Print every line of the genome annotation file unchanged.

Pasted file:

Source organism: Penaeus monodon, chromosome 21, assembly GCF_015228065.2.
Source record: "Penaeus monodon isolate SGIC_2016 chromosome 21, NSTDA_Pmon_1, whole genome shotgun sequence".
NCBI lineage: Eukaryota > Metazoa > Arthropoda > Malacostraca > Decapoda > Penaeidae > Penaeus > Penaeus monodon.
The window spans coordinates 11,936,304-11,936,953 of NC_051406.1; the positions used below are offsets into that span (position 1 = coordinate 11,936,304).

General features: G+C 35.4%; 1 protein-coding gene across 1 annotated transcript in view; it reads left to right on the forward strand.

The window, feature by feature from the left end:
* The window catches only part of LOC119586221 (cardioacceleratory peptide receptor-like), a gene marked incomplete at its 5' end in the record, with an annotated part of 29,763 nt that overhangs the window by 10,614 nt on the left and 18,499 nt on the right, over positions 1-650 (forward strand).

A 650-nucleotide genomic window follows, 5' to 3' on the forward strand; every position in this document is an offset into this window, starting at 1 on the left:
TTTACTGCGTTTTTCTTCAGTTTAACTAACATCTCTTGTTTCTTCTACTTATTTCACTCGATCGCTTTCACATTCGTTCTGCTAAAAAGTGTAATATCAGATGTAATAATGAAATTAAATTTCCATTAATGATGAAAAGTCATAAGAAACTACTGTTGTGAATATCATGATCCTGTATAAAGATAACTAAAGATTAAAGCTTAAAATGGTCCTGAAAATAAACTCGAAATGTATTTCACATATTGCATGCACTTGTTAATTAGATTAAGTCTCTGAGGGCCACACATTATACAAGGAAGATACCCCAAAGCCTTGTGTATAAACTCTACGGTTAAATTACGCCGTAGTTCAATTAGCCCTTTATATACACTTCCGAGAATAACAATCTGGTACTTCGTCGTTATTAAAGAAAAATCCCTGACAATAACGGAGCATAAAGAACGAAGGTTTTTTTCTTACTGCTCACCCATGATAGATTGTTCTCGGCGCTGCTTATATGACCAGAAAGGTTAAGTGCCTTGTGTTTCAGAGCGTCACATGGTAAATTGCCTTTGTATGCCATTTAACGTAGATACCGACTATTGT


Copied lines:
Source organism: Penaeus monodon, chromosome 21, assembly GCF_015228065.2.
Source record: "Penaeus monodon isolate SGIC_2016 chromosome 21, NSTDA_Pmon_1, whole genome shotgun sequence".
NCBI lineage: Eukaryota > Metazoa > Arthropoda > Malacostraca > Decapoda > Penaeidae > Penaeus > Penaeus monodon.
The window spans coordinates 11,936,304-11,936,953 of NC_051406.1; the positions used below are offsets into that span (position 1 = coordinate 11,936,304).

General features: G+C 35.4%; 1 protein-coding gene across 1 annotated transcript in view; it reads left to right on the forward strand.

The window, feature by feature from the left end:
* The window catches only part of LOC119586221 (cardioacceleratory peptide receptor-like), a gene marked incomplete at its 5' end in the record, with an annotated part of 29,763 nt that overhangs the window by 10,614 nt on the left and 18,499 nt on the right, over positions 1-650 (forward strand).

A 650-nucleotide genomic window follows, 5' to 3' on the forward strand; every position in this document is an offset into this window, starting at 1 on the left:
TTTACTGCGTTTTTCTTCAGTTTAACTAACATCTCTTGTTTCTTCTACTTATTTCACTCGATCGCTTTCACATTCGTTCTGCTAAAAAGTGTAATATCAGATGTAATAATGAAATTAAATTTCCATTAATGATGAAAAGTCATAAGAAACTACTGTTGTGAATATCATGATCCTGTATAAAGATAACTAAAGATTAAAGCTTAAAATGGTCCTGAAAATAAACTCGAAATGTATTTCACATATTGCATGCACTTGTTAATTAGATTAAGTCTCTGAGGGCCACACATTATACAAGGAAGATACCCCAAAGCCTTGTGTATAAACTCTACGGTTAAATTACGCCGTAGTTCAATTAGCCCTTTATATACACTTCCGAGAATAACAATCTGGTACTTCGTCGTTATTAAAGAAAAATCCCTGACAATAACGGAGCATAAAGAACGAAGGTTTTTTTCTTACTGCTCACCCATGATAGATTGTTCTCGGCGCTGCTTATATGACCAGAAAGGTTAAGTGCCTTGTGTTTCAGAGCGTCACATGGTAAATTGCCTTTGTATGCCATTTAACGTAGATACCGACTATTGT